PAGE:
Resistance Temperature Detectors or RTD’s are metals with a temperature coefficient highly predictable. Commonly used is Pt-100 or Platinum with 100ohms ohms at 0°C. Can’t measure resistance directly – so need to convert it to voltage using a constant current source.
Now we have a multitude of problems – first a stable current source temperature independent, less than 1 mA preferably to avoid self-heating. Next RTD’s are not always 100.00 ohms at 0°C.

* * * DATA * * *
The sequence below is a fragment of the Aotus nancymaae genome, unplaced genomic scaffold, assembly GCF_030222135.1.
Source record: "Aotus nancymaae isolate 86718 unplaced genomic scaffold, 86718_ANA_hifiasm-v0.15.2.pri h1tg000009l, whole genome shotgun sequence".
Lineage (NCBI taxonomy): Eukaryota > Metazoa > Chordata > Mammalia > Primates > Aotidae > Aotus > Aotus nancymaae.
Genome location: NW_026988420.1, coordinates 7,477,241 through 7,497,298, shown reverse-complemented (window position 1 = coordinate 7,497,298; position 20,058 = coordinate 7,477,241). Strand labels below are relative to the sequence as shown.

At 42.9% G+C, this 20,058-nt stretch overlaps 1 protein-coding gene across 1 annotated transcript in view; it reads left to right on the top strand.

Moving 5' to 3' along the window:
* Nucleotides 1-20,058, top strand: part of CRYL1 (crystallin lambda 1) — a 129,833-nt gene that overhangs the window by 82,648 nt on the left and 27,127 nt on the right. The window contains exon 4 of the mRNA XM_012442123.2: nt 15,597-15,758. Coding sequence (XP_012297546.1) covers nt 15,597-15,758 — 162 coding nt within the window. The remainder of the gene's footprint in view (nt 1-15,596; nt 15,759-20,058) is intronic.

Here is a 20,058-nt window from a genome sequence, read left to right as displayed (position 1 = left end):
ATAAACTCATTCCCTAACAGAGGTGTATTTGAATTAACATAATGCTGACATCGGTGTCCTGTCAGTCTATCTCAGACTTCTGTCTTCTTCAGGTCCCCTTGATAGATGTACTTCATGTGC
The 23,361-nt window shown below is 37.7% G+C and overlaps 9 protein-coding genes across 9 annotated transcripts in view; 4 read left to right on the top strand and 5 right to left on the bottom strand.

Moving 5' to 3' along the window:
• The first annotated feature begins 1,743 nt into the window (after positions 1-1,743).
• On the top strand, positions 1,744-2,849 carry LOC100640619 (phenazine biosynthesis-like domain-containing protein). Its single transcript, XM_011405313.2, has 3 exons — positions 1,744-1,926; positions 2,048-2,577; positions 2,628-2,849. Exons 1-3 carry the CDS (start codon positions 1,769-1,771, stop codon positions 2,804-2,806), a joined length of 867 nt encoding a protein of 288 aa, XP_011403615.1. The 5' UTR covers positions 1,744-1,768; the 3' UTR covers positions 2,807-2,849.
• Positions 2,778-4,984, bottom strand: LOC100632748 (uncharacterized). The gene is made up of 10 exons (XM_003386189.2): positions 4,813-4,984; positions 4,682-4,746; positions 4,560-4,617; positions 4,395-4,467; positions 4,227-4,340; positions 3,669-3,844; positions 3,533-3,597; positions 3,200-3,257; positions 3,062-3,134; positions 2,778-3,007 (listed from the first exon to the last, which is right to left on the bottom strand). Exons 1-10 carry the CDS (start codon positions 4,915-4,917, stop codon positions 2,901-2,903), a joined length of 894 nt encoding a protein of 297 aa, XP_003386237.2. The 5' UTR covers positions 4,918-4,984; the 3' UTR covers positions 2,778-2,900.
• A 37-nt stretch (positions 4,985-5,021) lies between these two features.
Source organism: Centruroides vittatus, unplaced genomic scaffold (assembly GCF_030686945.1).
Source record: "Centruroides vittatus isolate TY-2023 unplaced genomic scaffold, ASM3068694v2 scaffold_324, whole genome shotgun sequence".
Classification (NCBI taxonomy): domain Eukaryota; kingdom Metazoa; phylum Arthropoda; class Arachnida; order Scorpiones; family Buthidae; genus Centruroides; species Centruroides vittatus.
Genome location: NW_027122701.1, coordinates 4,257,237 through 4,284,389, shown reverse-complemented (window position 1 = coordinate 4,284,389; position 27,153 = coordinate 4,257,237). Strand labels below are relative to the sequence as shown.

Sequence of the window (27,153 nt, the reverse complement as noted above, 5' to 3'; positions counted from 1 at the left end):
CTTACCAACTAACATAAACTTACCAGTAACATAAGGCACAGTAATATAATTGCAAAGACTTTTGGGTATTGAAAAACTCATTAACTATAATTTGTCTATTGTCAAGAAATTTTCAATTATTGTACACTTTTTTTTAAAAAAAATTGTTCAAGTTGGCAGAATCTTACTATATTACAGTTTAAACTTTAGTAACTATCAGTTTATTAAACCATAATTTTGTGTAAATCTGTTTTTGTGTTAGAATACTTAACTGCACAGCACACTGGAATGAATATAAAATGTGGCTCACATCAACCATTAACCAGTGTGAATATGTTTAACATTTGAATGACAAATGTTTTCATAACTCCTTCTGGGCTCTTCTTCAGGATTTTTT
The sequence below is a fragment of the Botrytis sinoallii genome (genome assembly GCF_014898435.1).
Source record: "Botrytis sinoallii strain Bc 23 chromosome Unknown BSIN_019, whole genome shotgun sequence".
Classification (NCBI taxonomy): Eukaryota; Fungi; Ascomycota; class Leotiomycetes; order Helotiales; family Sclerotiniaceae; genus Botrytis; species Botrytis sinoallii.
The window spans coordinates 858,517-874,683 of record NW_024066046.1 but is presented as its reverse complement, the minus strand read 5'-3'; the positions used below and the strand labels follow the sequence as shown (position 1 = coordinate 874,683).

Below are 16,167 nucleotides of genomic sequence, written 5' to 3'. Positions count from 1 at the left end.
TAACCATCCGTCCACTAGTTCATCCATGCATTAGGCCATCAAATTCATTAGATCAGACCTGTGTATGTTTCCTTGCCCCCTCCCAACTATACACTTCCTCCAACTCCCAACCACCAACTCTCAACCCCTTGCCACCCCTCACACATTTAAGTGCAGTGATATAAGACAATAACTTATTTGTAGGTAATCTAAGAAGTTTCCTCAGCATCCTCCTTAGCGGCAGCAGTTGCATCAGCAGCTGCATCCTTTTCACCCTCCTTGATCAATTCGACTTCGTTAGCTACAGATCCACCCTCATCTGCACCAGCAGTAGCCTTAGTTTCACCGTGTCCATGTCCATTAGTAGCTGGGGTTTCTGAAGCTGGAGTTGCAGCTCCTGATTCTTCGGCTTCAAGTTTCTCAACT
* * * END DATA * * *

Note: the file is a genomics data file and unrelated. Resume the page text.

So a mechanism of calibrating the inputs are required. Also resistance is a second order function of temperature for positive temperatures. Use of a look-up table is advisable.
Use a temperature-compensated current source using LM334. Use an op-amp as in Microchip’s AN687 to get a 3rd wire compensated Voltage equivalent to Resistance.
Use a dual ADC to measure voltage at current source and voltage across 2nd wire. Do the math and you get the RTD resistance minus wire resistance.